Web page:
After his election, Gregory XV had reformed the papal conclave system with his bull Aeterni Patris Filius of 1621, which was intended to streamline the conclave process, and this was the first papal election to follow these reforms.
Following the 1605 conclaves, papal elections had become standardized despite not being hereditary. The typical pope during the 200 years following Paul V's election that year was around seventy and had been a cardinal for a decade after a career as a canon lawyer. Popes typically came from the second-tier nobility of Rome or the Papal States.
The cardinals were primarily split in factions between those created by popes before Pope Paul V was elected in 1605, who numbered thirteen, those created by Paul, who numbered thirty-two, and those created by Gregory XV, who numbered nine. The two cardinals who had the most influence over the conclave were Scipione Borghese, the nephew of Paul V, and Ludovico Ludovisi, the nephew of Gregory XV. Ludovisi attempted to increase his influence over the conclave by becoming allies with the cardinals who originated from regions controlled by the Habsburgs.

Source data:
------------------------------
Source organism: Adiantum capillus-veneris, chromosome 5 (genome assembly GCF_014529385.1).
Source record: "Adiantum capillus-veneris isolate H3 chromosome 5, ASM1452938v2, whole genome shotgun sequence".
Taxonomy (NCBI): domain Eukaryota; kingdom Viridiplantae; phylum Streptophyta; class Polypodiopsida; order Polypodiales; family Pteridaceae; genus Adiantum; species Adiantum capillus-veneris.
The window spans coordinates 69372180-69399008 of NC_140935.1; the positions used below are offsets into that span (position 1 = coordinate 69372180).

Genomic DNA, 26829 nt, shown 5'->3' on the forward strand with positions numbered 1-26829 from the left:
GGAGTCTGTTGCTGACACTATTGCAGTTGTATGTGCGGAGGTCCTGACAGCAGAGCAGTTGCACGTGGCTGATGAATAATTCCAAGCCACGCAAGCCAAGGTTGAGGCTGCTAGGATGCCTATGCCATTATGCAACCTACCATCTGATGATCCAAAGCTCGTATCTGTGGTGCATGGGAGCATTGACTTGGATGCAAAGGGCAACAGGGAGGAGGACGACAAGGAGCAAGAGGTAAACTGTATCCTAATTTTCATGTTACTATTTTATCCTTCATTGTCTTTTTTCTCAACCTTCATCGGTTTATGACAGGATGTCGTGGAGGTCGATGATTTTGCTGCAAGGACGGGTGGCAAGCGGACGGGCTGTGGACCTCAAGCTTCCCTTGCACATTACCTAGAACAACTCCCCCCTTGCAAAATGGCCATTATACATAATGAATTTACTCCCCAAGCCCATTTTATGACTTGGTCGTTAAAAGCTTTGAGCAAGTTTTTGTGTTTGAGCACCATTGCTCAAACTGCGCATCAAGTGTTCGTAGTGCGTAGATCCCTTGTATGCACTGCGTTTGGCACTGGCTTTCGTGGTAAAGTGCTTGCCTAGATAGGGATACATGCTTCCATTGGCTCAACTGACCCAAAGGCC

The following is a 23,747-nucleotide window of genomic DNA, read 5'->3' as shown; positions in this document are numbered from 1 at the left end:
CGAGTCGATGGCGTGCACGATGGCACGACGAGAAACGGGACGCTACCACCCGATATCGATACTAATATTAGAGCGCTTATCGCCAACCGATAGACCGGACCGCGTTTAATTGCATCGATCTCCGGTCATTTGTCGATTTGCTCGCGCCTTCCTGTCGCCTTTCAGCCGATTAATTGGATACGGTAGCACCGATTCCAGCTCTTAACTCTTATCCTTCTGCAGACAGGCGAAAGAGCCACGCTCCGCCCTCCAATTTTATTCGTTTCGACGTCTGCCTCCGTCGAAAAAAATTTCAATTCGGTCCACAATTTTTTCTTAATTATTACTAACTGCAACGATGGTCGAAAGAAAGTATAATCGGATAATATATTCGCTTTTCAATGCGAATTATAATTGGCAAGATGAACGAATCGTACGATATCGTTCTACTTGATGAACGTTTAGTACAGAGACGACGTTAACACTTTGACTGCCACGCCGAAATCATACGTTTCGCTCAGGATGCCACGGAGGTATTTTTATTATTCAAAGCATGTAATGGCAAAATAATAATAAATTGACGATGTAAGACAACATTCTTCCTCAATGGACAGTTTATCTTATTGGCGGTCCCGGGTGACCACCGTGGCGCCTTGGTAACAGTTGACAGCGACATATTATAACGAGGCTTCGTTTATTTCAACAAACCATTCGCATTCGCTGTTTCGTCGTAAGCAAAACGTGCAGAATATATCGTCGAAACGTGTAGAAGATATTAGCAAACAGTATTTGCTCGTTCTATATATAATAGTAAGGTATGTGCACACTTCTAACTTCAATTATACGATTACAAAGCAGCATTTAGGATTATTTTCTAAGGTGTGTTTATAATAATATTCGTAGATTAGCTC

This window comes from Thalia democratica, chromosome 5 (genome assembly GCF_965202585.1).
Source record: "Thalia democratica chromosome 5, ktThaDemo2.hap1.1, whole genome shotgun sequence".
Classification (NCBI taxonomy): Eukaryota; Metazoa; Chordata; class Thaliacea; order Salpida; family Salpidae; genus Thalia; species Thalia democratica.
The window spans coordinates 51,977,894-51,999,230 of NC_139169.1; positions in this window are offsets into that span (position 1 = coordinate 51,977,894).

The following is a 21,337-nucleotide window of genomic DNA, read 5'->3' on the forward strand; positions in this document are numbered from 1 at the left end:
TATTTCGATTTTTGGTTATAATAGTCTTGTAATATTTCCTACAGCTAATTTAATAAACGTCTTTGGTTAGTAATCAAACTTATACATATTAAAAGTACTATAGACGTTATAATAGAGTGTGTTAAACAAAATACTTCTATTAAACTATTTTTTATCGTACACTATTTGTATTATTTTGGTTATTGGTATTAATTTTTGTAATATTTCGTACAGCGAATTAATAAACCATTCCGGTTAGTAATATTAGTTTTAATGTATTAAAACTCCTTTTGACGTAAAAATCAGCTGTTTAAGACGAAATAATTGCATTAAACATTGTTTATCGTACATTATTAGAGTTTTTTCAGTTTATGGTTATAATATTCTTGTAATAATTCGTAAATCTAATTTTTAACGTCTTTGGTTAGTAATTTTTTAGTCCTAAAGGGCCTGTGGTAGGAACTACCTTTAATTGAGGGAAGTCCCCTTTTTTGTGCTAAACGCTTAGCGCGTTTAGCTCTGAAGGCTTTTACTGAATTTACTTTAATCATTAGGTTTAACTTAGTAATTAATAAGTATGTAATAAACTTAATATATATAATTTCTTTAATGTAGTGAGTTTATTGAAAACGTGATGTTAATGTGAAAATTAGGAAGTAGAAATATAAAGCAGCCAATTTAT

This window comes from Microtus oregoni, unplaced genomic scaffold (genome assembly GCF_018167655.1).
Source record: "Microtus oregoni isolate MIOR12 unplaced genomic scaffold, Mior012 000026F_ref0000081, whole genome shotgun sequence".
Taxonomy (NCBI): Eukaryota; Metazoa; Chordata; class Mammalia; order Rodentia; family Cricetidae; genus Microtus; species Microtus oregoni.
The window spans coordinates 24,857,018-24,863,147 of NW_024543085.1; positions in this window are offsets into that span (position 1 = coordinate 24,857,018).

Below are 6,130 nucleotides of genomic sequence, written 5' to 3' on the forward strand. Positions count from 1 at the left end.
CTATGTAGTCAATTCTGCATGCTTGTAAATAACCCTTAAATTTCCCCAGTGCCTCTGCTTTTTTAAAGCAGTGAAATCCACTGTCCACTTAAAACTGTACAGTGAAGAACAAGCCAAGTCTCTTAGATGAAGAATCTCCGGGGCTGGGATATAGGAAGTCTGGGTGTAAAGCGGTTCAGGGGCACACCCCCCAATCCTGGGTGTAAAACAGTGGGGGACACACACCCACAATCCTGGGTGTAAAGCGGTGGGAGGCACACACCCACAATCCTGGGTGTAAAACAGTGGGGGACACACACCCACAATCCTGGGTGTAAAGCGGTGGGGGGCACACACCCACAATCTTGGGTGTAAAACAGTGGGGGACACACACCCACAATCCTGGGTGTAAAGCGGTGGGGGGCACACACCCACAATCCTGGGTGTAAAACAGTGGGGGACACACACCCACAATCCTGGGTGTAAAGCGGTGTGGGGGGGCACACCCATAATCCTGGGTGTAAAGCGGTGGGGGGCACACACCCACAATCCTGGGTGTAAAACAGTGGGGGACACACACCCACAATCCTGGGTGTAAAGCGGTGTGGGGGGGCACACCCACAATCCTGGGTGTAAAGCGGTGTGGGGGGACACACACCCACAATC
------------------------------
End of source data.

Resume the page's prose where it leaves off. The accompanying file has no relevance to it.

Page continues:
Borghese had supported Pietro Campori in the previous conclave, which had elected Gregory XV, and Campori was his preferred candidate during this conclave as well. It was anticipated that Campori's age of 66 would be a benefit, because a Spanish memorandum had revealed that they viewed older cardinals as less likely to develop an independent foreign policy as pope. Because the French influence in this election was not expected to be much, Borghese anticipated that electing Campori pope would be easier, since French opposition had been the main thing preventing it in the previous conclave.